Research project explores cryptobiotic soil restoration
By Summit Voice
FRISCO — Led by University of Colorado researchers, scientists from around the country are teaming up to see if they can help restore damaged desert soils by growing biological soil crusts in a lab, then transplanting them to areas that have been damaged by military exercises and other activities.
The research could provide some clues as to how make desert ecosystems more resilient to climate change, and also has public health implications, since since the disturbance of biocrusts can trigger the release of significant amounts of atmospheric dust, a dominant pollutant in some desert metropolitan areas.
Fragile cryptobiotic soil plays a crucial role crucial in some desert ecosystems by preserving moisture, reducing erosion and fixing nitrogen. The crusts are extremely fragile — even just a footprint can disturb the organisms, and it can decades for the damage to heal.
Biocrusts can cover up to 70 percent of the ground in some arid ecosystems and are dominated by cyanobacteria, lichens, mosses, fungi and bacteria, said CU-Boulder assistant professor Nichole Barger.
“Biocrusts often are associated with increased soil nutrients and water retention, but their most important task is to stabilize soil surfaces against wind and water erosion,” Barger said. “While most biocrusts are relatively resilient to wind and water erosion, they are highly susceptible to compressional forces like those generated by foot and vehicle traffic associated with ground-based military activities,” she added.
The project is aimed at restoring fragile habitats in desert areas that have been affected by the movement of U.S. military vehicles, including tanks, as well as high foot traffic. The team has two U.S. Department of Defense study sites — Fort Bliss, which straddles southern Texas and New Mexico and is located in a hot desert environment, and the Dugway Proving Ground in northwest Utah, in a cool desert environment.
“You can go to these places and see that the biocrusts in the old tank tracks, for example, are completely different than nearby biocrusts undisturbed by military activity,” Barger said.
The first step of the program will be to grow biocrusts in laboratories at Arizona State University.
“Our approach will be to expose laboratory biocrusts over time to a physiological ‘boot camp’ that includes increasing stressors like heat, light and dryness,” she said. “By doing that, we believe the biocrusts we eventually transplant into the study areas will have a higher probability of survival.”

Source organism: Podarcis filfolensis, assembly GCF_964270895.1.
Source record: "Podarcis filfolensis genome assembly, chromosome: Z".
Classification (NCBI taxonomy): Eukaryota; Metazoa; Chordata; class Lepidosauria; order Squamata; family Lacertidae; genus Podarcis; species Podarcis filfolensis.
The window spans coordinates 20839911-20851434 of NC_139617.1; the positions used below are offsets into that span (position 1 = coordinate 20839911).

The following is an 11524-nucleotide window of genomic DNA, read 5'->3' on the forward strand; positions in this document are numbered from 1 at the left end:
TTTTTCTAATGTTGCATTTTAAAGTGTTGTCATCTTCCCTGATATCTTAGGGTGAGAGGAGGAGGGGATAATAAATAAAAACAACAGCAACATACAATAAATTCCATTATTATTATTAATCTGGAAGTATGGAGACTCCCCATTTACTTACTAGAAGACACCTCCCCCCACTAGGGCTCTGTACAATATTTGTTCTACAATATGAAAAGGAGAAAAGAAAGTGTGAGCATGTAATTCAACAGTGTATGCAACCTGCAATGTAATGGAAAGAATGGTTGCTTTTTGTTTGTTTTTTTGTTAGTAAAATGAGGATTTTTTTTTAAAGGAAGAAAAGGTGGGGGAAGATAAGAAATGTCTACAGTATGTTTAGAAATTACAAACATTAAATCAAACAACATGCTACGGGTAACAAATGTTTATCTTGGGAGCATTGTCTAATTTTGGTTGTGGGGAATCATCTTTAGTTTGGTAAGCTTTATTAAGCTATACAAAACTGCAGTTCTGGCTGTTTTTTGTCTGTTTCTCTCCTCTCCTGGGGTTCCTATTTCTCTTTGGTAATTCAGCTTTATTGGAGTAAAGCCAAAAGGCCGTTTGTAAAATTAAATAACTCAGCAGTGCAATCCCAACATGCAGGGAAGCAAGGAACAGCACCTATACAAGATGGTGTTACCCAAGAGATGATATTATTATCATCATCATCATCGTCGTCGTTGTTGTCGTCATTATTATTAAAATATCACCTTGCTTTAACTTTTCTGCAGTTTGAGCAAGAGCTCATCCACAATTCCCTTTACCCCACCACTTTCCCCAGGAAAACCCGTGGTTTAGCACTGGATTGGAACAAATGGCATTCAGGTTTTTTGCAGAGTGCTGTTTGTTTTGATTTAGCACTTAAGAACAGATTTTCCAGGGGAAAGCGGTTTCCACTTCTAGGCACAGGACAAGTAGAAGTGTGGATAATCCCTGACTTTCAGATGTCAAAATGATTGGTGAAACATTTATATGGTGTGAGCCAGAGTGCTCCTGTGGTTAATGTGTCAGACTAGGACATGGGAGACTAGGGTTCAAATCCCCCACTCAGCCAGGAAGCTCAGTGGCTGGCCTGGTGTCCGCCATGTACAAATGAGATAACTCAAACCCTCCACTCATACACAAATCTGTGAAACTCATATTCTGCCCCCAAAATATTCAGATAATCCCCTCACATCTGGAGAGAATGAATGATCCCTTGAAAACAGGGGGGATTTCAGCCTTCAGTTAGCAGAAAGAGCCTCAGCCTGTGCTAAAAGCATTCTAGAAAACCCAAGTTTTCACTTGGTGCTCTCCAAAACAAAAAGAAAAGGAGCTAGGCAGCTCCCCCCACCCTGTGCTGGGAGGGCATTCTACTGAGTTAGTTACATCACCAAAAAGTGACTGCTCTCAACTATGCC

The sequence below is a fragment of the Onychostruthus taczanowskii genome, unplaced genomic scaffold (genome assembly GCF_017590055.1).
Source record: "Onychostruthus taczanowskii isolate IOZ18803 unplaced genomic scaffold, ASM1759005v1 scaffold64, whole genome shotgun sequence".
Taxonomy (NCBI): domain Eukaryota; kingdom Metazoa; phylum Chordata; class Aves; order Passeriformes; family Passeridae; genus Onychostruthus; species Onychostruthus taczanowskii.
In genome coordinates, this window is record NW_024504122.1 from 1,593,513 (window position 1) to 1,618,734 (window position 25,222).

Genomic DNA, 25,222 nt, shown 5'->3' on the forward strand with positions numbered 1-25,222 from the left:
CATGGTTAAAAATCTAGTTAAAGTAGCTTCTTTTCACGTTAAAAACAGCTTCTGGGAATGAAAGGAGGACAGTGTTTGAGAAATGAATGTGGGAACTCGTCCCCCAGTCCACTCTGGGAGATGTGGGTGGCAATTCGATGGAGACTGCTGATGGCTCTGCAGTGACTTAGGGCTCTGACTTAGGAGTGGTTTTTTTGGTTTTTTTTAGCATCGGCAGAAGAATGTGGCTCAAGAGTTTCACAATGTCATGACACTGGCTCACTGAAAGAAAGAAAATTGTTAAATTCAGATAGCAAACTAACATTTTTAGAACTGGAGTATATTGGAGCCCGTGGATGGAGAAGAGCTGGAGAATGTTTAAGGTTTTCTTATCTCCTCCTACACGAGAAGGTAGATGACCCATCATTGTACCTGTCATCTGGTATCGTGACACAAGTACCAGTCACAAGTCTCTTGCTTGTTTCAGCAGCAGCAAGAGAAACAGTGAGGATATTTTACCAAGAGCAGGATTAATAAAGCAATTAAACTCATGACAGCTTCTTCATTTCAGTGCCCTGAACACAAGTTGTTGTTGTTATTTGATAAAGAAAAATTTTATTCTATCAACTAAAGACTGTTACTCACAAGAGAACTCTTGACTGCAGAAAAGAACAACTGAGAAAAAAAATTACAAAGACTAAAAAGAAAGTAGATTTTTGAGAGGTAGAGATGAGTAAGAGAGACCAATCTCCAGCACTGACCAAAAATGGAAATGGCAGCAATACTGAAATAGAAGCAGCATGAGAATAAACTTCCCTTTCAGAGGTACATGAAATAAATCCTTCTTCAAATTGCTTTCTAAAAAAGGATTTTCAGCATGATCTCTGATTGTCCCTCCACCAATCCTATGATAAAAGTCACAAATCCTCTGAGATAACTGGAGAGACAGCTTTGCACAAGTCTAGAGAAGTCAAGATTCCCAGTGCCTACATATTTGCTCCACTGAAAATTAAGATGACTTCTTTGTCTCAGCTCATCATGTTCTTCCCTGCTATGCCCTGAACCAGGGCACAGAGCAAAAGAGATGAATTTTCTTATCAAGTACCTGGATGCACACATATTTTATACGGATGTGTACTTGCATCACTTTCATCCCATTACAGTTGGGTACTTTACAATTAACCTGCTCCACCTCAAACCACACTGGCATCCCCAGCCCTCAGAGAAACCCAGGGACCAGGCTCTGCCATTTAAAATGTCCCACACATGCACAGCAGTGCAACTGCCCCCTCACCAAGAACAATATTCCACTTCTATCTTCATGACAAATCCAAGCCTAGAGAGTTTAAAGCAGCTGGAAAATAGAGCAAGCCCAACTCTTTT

The lab-grown biocrust products will be dried, bagged and transported to field test sites at each respective military installation and sprinkled on soil surfaces, said Barger.
Once in the field, the stress-adapted biocrusts developed in the lab nurseries for both hot desert and cool desert environments will be combined with other soil stabilization strategies, she said. The team, for example, will also experiment with adding polyacrylamide — a soil-stabilizing compound shown to increase soil porosity and reduce erosion, compaction, dustiness and water run-off — to the mix.
The researchers will evaluate the effectiveness of such soil “inoculations” and determine the optimum dosage for the test sites. Following the assisted recovery of the local biocrusts at Fort Bliss and the Dugway Proving Ground, the team will begin a series of seeding trials to develop strategies for native plant re-establishment, Barger said.
The last step of the project will involve a series of rainfall simulations and wind tunnel experiments combined with broad-scale soil erosion modeling to evaluate the influence of biocrust and native plant restoration in terms of precipitation and soil erosion.
While DOD military installations cover nearly 30 million acres — 70 percent of which are located in arid regions of the West — Barger said the research also could aid in the effective management of other federal lands. “We think our work on biocrusts also will be of interest to land managers at agencies like the Bureau of Land Management and the U.S. Forest Service,” Barger said.
The project is being funded by a five-year, $2.3 million grant from the Strategic Environmental Research and Development Program, the U.S. Department of Defense environmental science and technology program that partners with the U.S. Department of Energy and the Environmental Protection Agency. The research team also includes Jayne Belnap, Michael Duniway and Sasha Reed from the U.S. Geological Survey’s Biological Resources Division in Moab, Utah and Ferran Garcia-Pichel of Arizona State University in Tempe.
The research project also has health implications, said Barger, since the disturbance of biocrusts can trigger the release of significant amounts of atmospheric dust, a dominant pollutant in some desert metropolitan areas.
“There is a broad societal interest in stabilizing dryland soils in order to protect not only the functioning of local ecosystems but also human populations that reside in surrounding communities,” she said. “In terms of tackling an important environmental issue, this is by far the most exciting research project that I have been involved in,” said Barger, who has worked in Hawaii, Central America, South America, China and South Africa.